Use of fatigue fuses for prediction of fatigue life of steel bridges
Date of Original Version
The fatigue fuse is a device for predicting the fatigue life of steel highway bridge members when the bridge is subject to variable loads. The fuse is calibrated so that the cracking of each of its four legs can be related to damage in the structure. In a preliminary laboratory study, fatigue fuses are attached to eight steel girders, selected to represent three types of structural details found in existing highway bridges. The fuses are cemented to the girders and the girders subjected to a constant-amplitude fatigue loading. Cracking of the fatigue fuses is monitored by checking electrical continuity across each fuse leg. Tests are continued until girder failure or until all fuse legs are broken and the mean fatigue life of the girder as predicted by AASHTO is reached. The breaking of the fuse legs is used to predict the fatigue life of each girder, which is then compared with the actual cycles to failure of the girder and the AASHTO mean life. The prediction gives satisfactory agreement with the AASHTO mean life in four of the tests. In two tests, the predictions vary significantly from the AASHTO mean life. Although several critical issues remain (such as adapting the fatigue fuse to the environment of a real bridge and conducting tests on a statistically valid sample), the results of this feasibility study indicate that the fuse could be a valuable tool for highway bridge inspection.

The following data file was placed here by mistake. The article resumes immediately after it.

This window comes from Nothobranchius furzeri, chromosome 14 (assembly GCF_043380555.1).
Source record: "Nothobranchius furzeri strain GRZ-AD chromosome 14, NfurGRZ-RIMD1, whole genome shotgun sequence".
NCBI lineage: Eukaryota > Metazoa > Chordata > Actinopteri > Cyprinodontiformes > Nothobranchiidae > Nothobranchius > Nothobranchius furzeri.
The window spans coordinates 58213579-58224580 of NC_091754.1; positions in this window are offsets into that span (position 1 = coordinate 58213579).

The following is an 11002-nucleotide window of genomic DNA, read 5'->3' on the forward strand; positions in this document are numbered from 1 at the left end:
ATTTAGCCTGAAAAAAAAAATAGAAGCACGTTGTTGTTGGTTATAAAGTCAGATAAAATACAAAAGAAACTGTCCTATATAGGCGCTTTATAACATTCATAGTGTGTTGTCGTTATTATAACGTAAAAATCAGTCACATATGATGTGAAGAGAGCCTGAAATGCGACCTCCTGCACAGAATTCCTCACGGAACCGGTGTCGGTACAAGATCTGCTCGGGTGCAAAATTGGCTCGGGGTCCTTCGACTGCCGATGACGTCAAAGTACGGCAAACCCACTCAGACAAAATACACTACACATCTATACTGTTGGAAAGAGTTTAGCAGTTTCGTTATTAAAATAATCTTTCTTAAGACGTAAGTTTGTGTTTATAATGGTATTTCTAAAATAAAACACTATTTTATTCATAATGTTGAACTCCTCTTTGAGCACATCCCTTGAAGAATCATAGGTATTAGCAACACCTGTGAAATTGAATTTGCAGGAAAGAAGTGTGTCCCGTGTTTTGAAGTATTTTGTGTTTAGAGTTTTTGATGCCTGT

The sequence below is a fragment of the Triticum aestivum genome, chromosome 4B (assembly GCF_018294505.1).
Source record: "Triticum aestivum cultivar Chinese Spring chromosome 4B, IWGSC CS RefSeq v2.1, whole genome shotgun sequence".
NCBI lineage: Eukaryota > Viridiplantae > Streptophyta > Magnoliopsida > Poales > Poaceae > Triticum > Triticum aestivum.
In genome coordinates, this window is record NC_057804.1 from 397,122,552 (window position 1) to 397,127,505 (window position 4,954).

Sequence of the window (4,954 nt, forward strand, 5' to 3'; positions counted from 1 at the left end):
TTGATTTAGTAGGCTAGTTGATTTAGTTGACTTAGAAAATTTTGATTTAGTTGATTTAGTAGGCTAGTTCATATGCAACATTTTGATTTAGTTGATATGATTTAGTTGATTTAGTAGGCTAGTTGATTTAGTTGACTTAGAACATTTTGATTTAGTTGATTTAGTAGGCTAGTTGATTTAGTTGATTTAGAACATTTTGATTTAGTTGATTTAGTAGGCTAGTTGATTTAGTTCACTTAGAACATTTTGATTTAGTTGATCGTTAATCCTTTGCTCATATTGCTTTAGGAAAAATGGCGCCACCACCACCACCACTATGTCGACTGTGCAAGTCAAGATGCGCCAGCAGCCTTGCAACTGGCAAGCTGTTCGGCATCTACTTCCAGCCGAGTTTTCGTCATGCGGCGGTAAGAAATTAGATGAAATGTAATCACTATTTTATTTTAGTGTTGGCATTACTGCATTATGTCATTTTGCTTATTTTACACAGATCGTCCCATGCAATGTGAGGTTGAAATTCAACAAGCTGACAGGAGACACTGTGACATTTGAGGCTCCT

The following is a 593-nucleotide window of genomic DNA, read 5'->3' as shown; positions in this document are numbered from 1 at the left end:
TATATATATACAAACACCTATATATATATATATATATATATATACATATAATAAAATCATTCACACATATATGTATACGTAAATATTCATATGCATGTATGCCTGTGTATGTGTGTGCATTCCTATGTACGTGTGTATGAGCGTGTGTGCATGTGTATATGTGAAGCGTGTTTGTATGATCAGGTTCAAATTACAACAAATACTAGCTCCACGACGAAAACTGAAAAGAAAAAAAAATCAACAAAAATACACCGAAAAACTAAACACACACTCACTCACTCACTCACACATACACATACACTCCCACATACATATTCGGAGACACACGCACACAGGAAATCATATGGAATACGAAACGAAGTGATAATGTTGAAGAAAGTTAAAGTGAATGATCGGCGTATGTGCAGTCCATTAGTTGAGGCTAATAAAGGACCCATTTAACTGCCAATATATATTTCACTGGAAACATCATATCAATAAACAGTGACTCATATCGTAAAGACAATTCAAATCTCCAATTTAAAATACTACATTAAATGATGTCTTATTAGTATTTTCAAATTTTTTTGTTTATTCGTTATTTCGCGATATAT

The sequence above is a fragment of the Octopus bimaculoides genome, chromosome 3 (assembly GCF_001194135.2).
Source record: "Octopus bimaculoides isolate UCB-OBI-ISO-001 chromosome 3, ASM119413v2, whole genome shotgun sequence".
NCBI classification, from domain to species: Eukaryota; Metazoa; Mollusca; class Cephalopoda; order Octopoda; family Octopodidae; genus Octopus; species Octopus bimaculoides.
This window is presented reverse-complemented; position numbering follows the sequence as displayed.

Transportation Research Record
Mcewen, Everett, and George Tsiatas. "Use of fatigue fuses for prediction of fatigue life of steel bridges." Transportation Research Record , 1544 (1996): 71-78. doi:10.3141/1544-09.